Monday, January 26, 2015

10 principles to shake up thinking patterns

These are Annette B. Czernik's top ten principles to shake up thinking patterns and boost creative actions:
  1. Be curious and show an interest – observe and perceive what’s going on around you with heightened attention and awareness.
  2. Think long-term and embrace uncertainty – imagine various future scenarios, best case and worst case and how you would react to the different possibilities.
  3. Think like a visionary – dream and imagine how your environment and society could develop and how you could benefit from it.
  4. Challenge – do not just limit yourself to accept decisions or daily routines; rather ask yourself what you could do better about them.
  5. Get inspired – learn about others’ thoughts and ideas and play with them; appreciate team work as an opportunity for intellectual discourse; or assign a muse (whoever or whatever that might be for you).
  6. Develop tolerance for mistakes – adopt the perspective that every experience is an opportunity to learn and grow, be persistent and keep trying and experimenting.
  7. Trust your intuition – don’t just listen to your rational mind; give your intuition a chance as well.
  8. Organize – focus on the priorities even when the going gets tough or complex.
  9. Influence and convince others – communicate about your concepts and ideas and gain buy-in.
  10. Collect ideas – whenever you see or read or research something that sparks your interest, consider filing the material; you might need that stimulus later.

You may learn more about the importance of creativity for your company's success in Annette B. Czernik's article "No innovation without creativity" on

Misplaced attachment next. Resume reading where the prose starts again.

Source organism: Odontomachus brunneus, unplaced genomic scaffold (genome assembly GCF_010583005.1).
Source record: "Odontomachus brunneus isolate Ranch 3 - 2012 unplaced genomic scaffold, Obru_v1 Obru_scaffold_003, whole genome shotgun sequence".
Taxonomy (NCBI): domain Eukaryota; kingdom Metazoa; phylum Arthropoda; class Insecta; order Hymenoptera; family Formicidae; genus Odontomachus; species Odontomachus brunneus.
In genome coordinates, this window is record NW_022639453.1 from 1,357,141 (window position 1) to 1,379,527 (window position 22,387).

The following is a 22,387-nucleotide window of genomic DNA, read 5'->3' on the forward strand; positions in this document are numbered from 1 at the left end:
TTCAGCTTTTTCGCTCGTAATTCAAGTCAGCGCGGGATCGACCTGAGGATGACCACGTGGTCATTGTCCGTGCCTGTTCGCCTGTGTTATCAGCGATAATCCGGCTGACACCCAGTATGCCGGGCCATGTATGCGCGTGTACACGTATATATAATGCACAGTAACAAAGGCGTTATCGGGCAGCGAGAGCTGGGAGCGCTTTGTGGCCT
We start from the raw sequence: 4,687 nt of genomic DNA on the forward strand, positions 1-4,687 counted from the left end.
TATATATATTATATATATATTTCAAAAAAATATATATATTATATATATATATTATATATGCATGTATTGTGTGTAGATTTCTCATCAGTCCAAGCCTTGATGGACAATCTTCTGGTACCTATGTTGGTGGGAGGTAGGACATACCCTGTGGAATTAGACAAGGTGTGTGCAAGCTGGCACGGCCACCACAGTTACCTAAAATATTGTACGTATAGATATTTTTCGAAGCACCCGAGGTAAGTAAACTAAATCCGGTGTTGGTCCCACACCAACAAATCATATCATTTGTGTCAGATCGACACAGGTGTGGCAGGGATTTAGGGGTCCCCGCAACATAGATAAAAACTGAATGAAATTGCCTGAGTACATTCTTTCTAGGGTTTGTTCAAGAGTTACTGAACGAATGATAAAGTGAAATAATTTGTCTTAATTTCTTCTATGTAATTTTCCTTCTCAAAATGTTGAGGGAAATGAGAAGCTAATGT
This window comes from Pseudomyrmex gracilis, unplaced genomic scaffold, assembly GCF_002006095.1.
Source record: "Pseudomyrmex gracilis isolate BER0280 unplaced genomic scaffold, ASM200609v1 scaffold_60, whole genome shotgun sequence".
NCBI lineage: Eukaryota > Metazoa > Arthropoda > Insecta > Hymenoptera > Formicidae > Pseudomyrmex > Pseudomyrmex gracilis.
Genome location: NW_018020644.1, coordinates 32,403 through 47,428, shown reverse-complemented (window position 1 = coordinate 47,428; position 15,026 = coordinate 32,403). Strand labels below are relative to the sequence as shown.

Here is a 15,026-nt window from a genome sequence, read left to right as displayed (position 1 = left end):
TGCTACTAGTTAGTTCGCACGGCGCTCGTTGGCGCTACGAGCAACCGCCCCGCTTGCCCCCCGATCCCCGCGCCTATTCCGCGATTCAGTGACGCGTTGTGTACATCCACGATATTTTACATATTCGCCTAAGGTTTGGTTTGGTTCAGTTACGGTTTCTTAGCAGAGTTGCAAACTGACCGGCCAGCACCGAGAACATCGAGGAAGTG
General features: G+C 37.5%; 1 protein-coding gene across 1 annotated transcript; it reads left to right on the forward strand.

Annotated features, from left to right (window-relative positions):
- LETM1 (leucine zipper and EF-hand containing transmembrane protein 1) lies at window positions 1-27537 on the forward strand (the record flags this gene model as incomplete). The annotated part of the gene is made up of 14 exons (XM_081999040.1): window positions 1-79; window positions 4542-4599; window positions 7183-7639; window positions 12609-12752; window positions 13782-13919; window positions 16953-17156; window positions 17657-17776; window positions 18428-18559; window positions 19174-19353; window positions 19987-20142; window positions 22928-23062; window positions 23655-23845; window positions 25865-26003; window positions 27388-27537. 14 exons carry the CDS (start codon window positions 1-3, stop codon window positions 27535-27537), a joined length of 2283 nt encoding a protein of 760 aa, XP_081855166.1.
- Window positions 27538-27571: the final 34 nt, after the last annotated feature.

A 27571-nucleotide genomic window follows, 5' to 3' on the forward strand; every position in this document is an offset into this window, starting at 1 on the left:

Friday, January 16, 2015

6 Essential Steps for Surviving a Crisis

At the end of 2014, the headlines seem to be dominated by crisis stories — Sony, Bill Cosby, Eric Garner, Rolling Stone. Communicators often see individuals and brands go through troubled times, whether by their own fault or the actions of others, yet the mentality still persists in many corners of PR that “it won’t happen to us.” That’s a mistake.

By Richard Brownell*

Experiencing a brand crisis is not a matter of if, but when. Sooner or later, fate, or a disgruntled customer or unthinking manager, will plunge your brand into chaos. The best way to prepare for this inevitability is to plan for it in advance. Here are six steps you can take before a crisis ever hits that will help you when dark days descend.

Identify your team. Keep it manageable and focus on the key players: CEO, legal, CFO, subject matter expert, and, of course, PR.

Choose your spokesperson. This can be the head of your company, but oftentimes the best spokesperson is the one closest to the crisis. They will be more believable because they will be considered the most knowledgeable.

Develop your message. This is when you choose the words that will communicate the facts you need to get out to the public. Choose them wisely and stick to them.

Test your message. Train your spokesperson by creating a mock press conference in which they will practice delivering the message. And make it interesting. Play the role of a tough reporter and interrupt the spokesperson, or ask leading questions to trap them into saying something wrong. Offer them false or misleading information and see what they do with it.

Analyze. Go over the testing session and assess how the messaging worked, or didn’t work. How was the spokesperson’s performance? Did their body language, voice and eyes convey sincerity or discomfort? Did they fall into any traps that the reporters laid for them? Then make changes accordingly.

Meet the press. Coordinate your messaging across all digital and traditional media so that no mixed messages are sent out. Create a plan for engaging the media at the earliest opportunity after a crisis hits, but don’t rush out unprepared. Be armed with all the facts at your disposal and stay on message.

*Richard Brownell is Content Manager, PR Events at PR News. He has several years' experience in developing and producing online events. Richard is a published author with several titles for young audiences to his credit. He has also written political commentary for several popular websites and his stage plays have been produced in New York and other major cities.